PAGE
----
When your esophagus was biopsied with an endoscope, the samples taken were studied under the microscope by a specialized doctor with many years of training called a pathologist. The pathologist sends your doctor a report that gives a diagnosis for each sample taken. Information in this report will be used to help manage your care. The questions and answers that follow are meant to help you understand medical language you might find in the pathology report from your biopsy.
The esophagus is a tubular organ that connects the mouth to the stomach. The place where the esophagus meets the stomach is called the gastro-esophageal junction, or GEJ.
The inner lining of the esophagus is known as the mucosa. It is called squamous mucosa when the top layer is made up of squamous cells. Squamous cells are flat cells that look similar to fish scales when viewed under the microscope. Most of the esophagus is lined by squamous mucosa.
Goblet cells normally line the intestines, not the esophagus. When goblet cells are found in a place where they are not supposed to be, like the lining of the esophagus, it is called intestinal metaplasia. Intestinal metaplasia can develop any place where squamous mucosa is normally found. When intestinal metaplasia replaces the squamous mucosa of the esophagus, it is called Barrett's esophagus.
Barrett’s esophagus occurs when chronic or long-term reflux (regurgitation) of the stomach contents up into the esophagus damages the normal inner lining of the esophagus. This process usually takes many years to happen. (Reflux of the stomach contents into the esophagus is sometimes called gastro-esophageal reflux disease or GERD. It can cause heartburn.)
Yes. Patients who have Barrett’s esophagus have a higher risk of cancer of the esophagus. However, most people with Barrett’s esophagus do not get cancer.
Sometimes the cells of Barrett’s esophagus become more abnormal. This is called dysplasia. Dysplasia is a pre-cancer. Although the cells are abnormal, they do not have the ability to spread to other sites. This condition can be treated. Dysplasia is often divided into 2 grades based on how abnormal the cells appear under the microscope: low-grade and high-grade. (This is discussed in more detail later on.)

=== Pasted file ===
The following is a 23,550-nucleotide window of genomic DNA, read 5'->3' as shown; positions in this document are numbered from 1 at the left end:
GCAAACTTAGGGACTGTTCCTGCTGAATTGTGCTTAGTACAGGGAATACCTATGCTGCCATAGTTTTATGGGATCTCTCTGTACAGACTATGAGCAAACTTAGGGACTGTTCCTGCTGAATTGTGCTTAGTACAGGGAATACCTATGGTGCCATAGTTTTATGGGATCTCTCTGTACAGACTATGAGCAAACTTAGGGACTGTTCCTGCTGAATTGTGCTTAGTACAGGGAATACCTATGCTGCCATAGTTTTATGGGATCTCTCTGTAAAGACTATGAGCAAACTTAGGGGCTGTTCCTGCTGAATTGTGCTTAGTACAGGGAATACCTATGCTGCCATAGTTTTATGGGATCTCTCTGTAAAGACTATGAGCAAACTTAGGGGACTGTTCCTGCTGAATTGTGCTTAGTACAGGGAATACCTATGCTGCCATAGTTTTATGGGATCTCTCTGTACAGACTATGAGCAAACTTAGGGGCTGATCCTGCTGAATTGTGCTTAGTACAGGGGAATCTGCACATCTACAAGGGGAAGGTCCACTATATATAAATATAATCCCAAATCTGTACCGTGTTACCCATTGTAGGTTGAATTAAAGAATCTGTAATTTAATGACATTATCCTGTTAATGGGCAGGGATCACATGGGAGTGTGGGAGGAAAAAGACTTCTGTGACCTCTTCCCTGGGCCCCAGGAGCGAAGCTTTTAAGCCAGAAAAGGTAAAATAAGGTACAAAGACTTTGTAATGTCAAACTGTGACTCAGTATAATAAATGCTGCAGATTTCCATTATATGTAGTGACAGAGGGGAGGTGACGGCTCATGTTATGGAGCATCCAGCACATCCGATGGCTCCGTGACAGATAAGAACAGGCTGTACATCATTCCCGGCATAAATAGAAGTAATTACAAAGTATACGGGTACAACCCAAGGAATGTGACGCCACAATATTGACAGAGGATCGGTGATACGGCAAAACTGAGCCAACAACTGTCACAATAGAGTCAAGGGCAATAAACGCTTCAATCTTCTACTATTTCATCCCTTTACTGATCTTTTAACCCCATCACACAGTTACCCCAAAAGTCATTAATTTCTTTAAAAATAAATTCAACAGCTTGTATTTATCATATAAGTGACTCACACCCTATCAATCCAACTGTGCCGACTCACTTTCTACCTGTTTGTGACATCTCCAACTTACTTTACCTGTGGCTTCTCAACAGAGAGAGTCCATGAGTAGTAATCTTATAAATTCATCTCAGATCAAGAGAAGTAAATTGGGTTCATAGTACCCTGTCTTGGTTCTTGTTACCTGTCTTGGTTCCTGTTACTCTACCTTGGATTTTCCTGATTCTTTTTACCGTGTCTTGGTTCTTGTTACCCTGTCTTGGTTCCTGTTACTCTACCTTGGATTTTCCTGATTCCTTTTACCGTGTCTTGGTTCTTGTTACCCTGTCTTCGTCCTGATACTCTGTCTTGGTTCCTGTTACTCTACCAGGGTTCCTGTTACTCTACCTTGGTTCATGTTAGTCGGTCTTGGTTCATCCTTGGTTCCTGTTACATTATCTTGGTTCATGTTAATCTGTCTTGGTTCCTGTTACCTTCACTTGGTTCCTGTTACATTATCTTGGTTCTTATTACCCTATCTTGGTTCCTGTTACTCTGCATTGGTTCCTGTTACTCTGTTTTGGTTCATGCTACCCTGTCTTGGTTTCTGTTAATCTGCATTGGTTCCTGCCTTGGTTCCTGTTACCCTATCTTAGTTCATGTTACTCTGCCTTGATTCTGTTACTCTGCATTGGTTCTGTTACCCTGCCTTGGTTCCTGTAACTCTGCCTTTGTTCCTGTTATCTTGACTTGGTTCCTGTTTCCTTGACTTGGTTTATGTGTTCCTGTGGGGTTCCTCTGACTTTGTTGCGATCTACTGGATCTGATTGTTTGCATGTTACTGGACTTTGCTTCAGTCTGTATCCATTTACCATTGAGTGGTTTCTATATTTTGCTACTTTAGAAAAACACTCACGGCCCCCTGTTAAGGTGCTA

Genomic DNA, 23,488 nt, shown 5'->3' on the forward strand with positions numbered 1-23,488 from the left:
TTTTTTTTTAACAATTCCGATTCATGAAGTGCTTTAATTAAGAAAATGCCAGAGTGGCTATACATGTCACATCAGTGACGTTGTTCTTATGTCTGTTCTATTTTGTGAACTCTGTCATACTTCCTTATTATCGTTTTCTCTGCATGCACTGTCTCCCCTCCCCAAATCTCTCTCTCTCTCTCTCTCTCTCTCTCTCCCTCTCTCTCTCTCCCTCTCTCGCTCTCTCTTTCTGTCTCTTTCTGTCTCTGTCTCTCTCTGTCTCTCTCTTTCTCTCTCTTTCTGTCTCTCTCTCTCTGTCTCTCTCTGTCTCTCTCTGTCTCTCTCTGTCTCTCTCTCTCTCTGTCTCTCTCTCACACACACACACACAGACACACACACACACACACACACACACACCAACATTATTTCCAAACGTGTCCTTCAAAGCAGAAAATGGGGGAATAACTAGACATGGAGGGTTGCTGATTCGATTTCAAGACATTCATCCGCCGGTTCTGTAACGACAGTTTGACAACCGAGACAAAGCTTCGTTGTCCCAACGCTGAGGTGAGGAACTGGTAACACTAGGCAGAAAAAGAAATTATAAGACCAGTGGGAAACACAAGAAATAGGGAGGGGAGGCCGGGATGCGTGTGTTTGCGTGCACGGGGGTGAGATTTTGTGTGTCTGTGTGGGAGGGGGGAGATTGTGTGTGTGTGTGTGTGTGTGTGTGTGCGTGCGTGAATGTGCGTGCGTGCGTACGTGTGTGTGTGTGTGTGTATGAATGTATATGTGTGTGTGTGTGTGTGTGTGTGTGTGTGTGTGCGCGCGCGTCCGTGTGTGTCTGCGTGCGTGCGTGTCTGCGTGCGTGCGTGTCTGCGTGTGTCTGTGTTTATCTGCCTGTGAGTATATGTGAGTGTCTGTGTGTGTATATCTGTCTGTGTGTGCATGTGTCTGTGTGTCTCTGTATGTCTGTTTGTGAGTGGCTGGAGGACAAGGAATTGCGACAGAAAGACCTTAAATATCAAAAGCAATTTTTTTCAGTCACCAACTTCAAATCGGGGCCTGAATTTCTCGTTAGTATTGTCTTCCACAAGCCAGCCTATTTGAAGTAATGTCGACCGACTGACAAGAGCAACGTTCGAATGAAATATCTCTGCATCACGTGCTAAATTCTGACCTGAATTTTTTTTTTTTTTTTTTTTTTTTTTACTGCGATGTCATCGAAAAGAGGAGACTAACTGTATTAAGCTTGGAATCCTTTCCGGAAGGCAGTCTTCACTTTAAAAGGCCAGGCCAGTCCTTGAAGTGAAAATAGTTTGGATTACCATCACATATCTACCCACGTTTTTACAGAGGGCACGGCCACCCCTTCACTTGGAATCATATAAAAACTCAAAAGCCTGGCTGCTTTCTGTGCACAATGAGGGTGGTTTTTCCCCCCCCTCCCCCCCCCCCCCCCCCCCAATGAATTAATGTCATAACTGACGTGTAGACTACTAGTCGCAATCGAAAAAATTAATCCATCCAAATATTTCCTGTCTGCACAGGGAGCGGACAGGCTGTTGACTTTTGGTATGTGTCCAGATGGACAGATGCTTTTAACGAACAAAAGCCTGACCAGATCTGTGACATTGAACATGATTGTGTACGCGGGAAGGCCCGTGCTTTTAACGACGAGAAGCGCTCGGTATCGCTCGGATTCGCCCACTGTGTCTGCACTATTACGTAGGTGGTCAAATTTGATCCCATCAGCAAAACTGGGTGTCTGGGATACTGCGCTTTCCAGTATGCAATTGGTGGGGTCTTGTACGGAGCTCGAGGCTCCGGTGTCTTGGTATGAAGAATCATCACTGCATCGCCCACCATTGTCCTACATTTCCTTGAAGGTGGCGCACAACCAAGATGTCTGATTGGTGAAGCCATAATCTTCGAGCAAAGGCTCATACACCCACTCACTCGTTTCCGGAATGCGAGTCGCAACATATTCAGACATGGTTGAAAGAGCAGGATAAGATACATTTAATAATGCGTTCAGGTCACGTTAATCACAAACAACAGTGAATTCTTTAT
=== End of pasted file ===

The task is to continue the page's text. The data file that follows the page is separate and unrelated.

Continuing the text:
This means that you do not have any pre-cancerous (premalignant) changes in your biopsies.
It means that your biopsy showed Barrett’s esophagus that contains some cells that are abnormal, but not abnormal enough to consider them dysplasia. Often, people with these changes have a lot of reflux, which irritates the cells in the esophagus so that the cells look abnormal under the microscope.
People who have Barrett’s esophagus with changes indefinite for dysplasia have a small increase in their risk of esophagus cancer, but most do not go on to get this cancer.
If you have these findings, your doctor may ask you to return for another endoscopy and more biopsies within 3 to 6 months, after increasing your medication to treat your reflux. Follow-up schedules can vary, though, so you should discuss what is best for you with your doctor.
Low-grade dysplasia means that some of the cells look abnormal when seen under the microscope. These cells may look a lot like cancer cells in some ways, but unlike cancer, they do not have the ability to spread all over your body. This is a very early form of pre-cancer of the esophagus.
People with low-grade dysplasia in Barrett’s esophagus do have an increased risk of esophagus cancer, but most do not go on to get this cancer.
Your doctor might want to do another endoscopy to obtain more biopsies of your esophagus to make sure you do not have something worse. In addition, your doctor may ask that your samples be sent to an expert to review them under the microscope
Your doctor will probably recommend some sort of treatment to remove the abnormal area (usually to remove both the area of Barrett’s esophagus and the dysplasia). You should discuss your treatment options with your doctor.
High-grade dysplasia means that some of the cells contained in the area of Barrett’s esophagus look very abnormal under the microscope. This is a more advanced pre-cancer of the esophagus than low-grade dysplasia.
People with high-grade dysplasia in Barrett’s esophagus have a high risk of getting esophagus cancer.
Your doctor might want to repeat the endoscopy to do more biopsies to make sure you do not already have cancer that wasn’t seen the first time. Your doctor may ask that your biopsy slides be sent to another pathologist for a second opinion concerning the cells on your slides.
Since high-grade dysplasia is strongly linked to cancer, your doctor will recommend some sort of treatment for the dysplasia. Different patients may be treated in different ways, so discuss your treatment options with your doctor. Most of the treatments can be done without removing your esophagus.
A number of different things can irritate the esophagus and lead to inflammation, including stomach acid, trauma from taking medicines, and infections. Your doctor will work with you to find the cause of the irritation and treat it. This can help prevent more serious problems.
This series of Frequently Asked Questions (FAQs) was developed by the Association of Directors of Anatomic and Surgical Pathology to help patients and their families better understand what their pathology report means. These FAQs have been endorsed by the College of American Pathologists (CAP) and reviewed by the American Cancer Society.
Last Revised: March 6, 2017
Copyright 2017 Association of Directors of Anatomic and Surgical Pathology, adapted with permission by the American Cancer Society.